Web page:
Pioneering patient Shelly Sarwal was the first in Nova Scotia to donate organs after a planned death
‘I spent my life trying to help people. I could save five, six, seven lives. It hard for me to say no to that’
When Dr. Shelly Sarwal decided she wanted a medically assisted death, she knew that she also wanted to donate her organs. It would make her the first patient in Nova Scotia and one of the first in Canada to do so, which was fitting for Sarwal.
"I spent my life trying to help people. I [saw I] could save five, six, seven lives. It [was] hard for me to say no to that," she said.
The Halifax physician also had a passion for education and making health care better. And in her death, she spied a teaching moment.
"Shelly wanted to be a pioneer," says Ken Lotherington, senior program manager of deceased donation and transplantation at Canadian Blood Services. "Shelly was a patient partner in this. She wanted to help educate people."
The CBC Docs POV film Her Last Project follows Sarwal as she organizes her medically assisted death and organ donation while also seeking to make the process easier for other living donors.
Planning a dignified death
In her mid-40s, Sarwal was diagnosed with multiple system atrophy, a rare neurological disease with no cure. Outwardly, Sarwal appeared healthy. She laughed. She joked. She loved ice cream.
But she was also fiercely independent and was slowly losing that independence. She needed a wheelchair to get around outside and help from her husband to move around inside. She was also finding it harder and harder to swallow food, which raised the prospect of one day having to be fed through a tube — an idea she found unacceptable.
Sarwal decided two things were important to her: she wanted to control when she died and she wanted to donate her organs.
Developing a system for living organ donors
For Canadian Blood Services, putting together medical assistance in dying (MAID) and organ donation was uncharted territory. There were ethical issues and patient needs to consider, as well as the impact on health-care providers. So to develop new guidelines, the organization worked with Sarwal as a patient partner.
"Shelly wanted to tell her story, and we embraced it," says Amber Appleby, director of organ and tissue donation and transplantation, which coordinates organ donation between the provinces.
While Sarwal was the first in her home province to donate her organs after undergoing the MAID process, she was by no means the only patient seeking to do so. A surprising number of MAID patients were inquiring about donation.
"We had people asking for the ability to donate, [saying,] 'I want to die and I want something good to come out of it,'" says Appleby. "People choose organ donation because they want something good to come out of their death."
On the face of it, that should have simplified the whole process. How better to deal with the issue of organ donation consent than by dealing with living people?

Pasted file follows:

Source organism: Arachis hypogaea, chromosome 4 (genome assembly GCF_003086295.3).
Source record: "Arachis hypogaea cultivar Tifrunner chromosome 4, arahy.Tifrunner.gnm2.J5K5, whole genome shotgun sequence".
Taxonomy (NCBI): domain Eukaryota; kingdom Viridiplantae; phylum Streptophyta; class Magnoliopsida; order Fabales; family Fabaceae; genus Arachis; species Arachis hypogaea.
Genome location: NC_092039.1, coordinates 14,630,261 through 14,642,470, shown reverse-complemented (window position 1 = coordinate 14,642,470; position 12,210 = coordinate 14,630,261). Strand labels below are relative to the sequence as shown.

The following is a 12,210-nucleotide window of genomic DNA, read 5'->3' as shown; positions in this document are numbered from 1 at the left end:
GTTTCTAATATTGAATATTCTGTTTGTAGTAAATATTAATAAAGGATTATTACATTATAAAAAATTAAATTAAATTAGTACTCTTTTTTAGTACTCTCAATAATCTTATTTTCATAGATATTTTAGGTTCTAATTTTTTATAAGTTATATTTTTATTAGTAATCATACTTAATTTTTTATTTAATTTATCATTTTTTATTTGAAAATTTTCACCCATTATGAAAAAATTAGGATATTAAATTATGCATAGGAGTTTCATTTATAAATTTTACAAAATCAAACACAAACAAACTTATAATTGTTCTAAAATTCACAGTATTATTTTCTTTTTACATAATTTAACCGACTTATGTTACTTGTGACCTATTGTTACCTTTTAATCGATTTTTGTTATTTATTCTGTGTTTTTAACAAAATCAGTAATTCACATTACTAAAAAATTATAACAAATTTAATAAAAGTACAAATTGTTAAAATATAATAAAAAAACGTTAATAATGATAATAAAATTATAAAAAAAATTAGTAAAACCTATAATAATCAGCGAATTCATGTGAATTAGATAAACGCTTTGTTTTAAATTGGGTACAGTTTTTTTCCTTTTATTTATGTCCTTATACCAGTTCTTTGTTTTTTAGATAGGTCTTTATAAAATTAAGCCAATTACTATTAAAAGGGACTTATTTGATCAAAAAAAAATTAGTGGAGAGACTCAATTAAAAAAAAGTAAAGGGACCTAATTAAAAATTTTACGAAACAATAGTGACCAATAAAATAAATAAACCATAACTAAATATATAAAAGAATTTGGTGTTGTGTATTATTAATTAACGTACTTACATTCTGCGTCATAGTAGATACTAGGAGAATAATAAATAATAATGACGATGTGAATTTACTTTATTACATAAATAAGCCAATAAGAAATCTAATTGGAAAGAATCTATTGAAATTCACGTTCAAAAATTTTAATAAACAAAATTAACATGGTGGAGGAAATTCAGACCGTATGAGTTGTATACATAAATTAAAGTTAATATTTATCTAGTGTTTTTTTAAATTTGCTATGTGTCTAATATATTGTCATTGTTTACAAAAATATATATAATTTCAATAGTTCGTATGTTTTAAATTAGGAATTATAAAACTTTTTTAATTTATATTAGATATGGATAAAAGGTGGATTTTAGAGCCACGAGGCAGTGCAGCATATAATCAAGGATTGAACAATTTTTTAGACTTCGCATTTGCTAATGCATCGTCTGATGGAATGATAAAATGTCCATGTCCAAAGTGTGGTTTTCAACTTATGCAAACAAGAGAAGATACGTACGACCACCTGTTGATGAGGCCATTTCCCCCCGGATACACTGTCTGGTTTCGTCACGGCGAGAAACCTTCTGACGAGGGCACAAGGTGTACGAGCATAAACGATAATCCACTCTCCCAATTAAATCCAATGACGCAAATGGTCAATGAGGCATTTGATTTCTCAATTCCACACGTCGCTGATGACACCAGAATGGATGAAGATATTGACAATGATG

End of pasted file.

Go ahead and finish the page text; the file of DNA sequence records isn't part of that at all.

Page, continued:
"It should make organ donation easier, but somehow, it complicates it," says Appleby.
And that's why Sarwal's input was so important. When she approached them about using her own situation as a template to work through questions, Canadian Blood Services quickly agreed.
"I'm committed to the organ donation bit," said Sarwal. "I'll be the pioneer and figure out how to make it better for the next patient so that I won't be the only one."
Impact on patient and health-care teams
There are important differences between someone signing an organ donation card and a MAID patient consenting to donate. Ultimately for MAID patients, it means having a different death than they might have imagined.
"A person can now no longer die at home if they want to be able to donate their organs. That's a big matter," says Lotherington.
MAID patients must agree to a hospital death so that their body can be transferred to the organ donation team with little delay. For friends and family, that means less time to grieve and mourn their loved one after their death.
In the months before their death, MAID patients also have to travel to the hospital for a variety of tests. There are blood tests for infectious diseases, EEGs, X-rays and tests to assess the viability of the organs, says Lotherington.
This is no small issue. By virtue of their conditions, many MAID patients already suffer discomfort and may have limited mobility or energy, he says.
Another difference between the traditional process and working with a living donor is the impact on health-care providers.
Organs typically come from people who have suffered, in technical terms, circulatory death or a neurological determination of death. Everything that could have been done to save the patient has been done, and after the patient dies, organ donation consent is received and the organ donation team is contacted.
But when health-care teams have to enter the patient's house, sit down with them at the kitchen table and set up schedules for further testing, relationships and bonds are formed.
Slowly, a pathway is being charted with these differences in mind. Canadian Blood Services, in partnership with other organizations, published guidelines in 2019 and wrinkles are being worked out. Hospitals are now trying to find ways to offer a more comfortable, homey environment for MAID patients and their friends and families.
"Patients have always led health care," says Appleby. Canadian Blood Services' new guidelines are dedicated in part to Sarwal, highlighting her incredible efforts to enable future patients considering MAID to also donate their organs. Even in death, Sarwal ensured her legacy was helping others.
Watch Her Last Project on CBC Docs POV.